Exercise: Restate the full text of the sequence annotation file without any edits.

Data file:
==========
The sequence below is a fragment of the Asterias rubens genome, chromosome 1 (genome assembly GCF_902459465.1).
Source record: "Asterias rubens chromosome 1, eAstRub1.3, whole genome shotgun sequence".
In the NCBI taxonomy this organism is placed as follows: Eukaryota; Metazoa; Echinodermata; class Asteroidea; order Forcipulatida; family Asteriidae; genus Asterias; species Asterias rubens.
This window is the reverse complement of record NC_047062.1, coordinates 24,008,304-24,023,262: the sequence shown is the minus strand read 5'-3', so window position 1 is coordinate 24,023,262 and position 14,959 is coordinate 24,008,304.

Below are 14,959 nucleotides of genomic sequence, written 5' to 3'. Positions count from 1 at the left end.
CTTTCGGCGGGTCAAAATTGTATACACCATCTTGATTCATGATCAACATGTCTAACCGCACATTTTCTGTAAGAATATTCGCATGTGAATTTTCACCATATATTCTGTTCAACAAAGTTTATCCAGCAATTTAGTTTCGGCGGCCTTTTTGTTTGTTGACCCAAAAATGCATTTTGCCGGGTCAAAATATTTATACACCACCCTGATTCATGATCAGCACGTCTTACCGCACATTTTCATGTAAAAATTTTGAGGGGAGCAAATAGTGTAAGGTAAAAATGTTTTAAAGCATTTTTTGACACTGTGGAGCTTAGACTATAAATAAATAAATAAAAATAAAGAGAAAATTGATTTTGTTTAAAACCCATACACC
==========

The sequence below is a fragment of the Asterias rubens genome, chromosome 1 (genome assembly GCF_902459465.1).
Source record: "Asterias rubens chromosome 1, eAstRub1.3, whole genome shotgun sequence".
In the NCBI taxonomy this organism is placed as follows: Eukaryota; Metazoa; Echinodermata; class Asteroidea; order Forcipulatida; family Asteriidae; genus Asterias; species Asterias rubens.
This window is the reverse complement of record NC_047062.1, coordinates 24,008,304-24,023,262: the sequence shown is the minus strand read 5'-3', so window position 1 is coordinate 24,023,262 and position 14,959 is coordinate 24,008,304.

Below are 14,959 nucleotides of genomic sequence, written 5' to 3'. Positions count from 1 at the left end.
CTTTCGGCGGGTCAAAATTGTATACACCATCTTGATTCATGATCAACATGTCTAACCGCACATTTTCTGTAAGAATATTCGCATGTGAATTTTCACCATATATTCTGTTCAACAAAGTTTATCCAGCAATTTAGTTTCGGCGGCCTTTTTGTTTGTTGACCCAAAAATGCATTTTGCCGGGTCAAAATATTTATACACCACCCTGATTCATGATCAGCACGTCTTACCGCACATTTTCATGTAAAAATTTTGAGGGGAGCAAATAGTGTAAGGTAAAAATGTTTTAAAGCATTTTTTGACACTGTGGAGCTTAGACTATAAATAAATAAATAAAAATAAAGAGAAAATTGATTTTGTTTAAAACCCATACACC